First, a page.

This spring break I went on the SEEDS trip to Louisiana, staying in the bayou and New Orleans with 19 amazing fellow spiders. I was not exactly sure what would be the focus of our trip. I knew it would deal with economic injustice as well as probably touch on environmental injustice, but I never imagined how much public health and a sense of place would ground our trip. During so many of our discussions with various community leaders in Dulac and New Orleans I discovered that the underlying theme of the trip seemed to be how economic inequality and racism could be traced back as root causes of failing education systems, crime, poor public health, and government corruption. This myriad of problems had me questioning if my dedication to sustainability and environmental causes was really how I could make the biggest impact helping people. Caught up in the SEEDS fever all I wanted to do was create as much positive change as possible.
Then someone on our trip asked one of our speakers in Dulac what he thought out of all those issues was the biggest one facing his community. Without a second of hesitation his response was “wetlands restoration.” His reasoning being that if their houses and community continued to flood they couldn’t stay there and that it was also affecting their fishing industry, one of the two industries they almost solely depend on. This sudden response reminded me how important a functioning ecosystem full of vital ecosystem services is to humans.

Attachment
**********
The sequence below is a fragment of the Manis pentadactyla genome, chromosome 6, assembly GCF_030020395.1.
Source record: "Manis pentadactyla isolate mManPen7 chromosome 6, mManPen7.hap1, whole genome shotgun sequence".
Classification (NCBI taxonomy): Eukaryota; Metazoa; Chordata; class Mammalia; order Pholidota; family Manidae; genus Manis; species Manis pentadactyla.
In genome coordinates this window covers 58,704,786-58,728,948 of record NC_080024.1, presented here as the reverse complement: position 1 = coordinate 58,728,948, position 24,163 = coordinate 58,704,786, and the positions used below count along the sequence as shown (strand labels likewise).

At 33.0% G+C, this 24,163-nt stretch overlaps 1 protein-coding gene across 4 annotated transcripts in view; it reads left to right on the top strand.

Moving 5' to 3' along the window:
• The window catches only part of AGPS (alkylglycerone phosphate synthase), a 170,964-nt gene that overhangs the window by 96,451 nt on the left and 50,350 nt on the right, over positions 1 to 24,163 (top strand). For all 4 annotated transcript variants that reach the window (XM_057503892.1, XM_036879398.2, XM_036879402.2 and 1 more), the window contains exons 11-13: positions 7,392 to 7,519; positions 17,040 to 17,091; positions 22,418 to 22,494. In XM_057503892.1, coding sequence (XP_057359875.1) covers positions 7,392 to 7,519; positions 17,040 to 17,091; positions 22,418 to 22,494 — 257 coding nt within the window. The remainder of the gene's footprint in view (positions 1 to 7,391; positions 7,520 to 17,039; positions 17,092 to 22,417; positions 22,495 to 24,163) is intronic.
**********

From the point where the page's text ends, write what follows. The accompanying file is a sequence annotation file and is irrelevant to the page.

Later in New Orleans we were faced with even more overwhelming social issues facing the city. However, once again we were reminded of the importance of wetland restoration for the city of New Orleans. The group we stayed with had recently started a nursery for native wetland trees to begin aiding in restoration efforts. The reason New Orleans would benefit from wetland restoration is because for every 1 mile of wetlands there is a 1 foot drop in storm surge, making storms like Katrina less likely to be so devastating. However, we faced the frustration of seeing that the city had just spent $16 billion on a new levee and lock system without investing anything in wetland restoration. This reluctance to consider environmental solutions to problems is one of the reasons the trip reaffirmed the direction I am taking my future.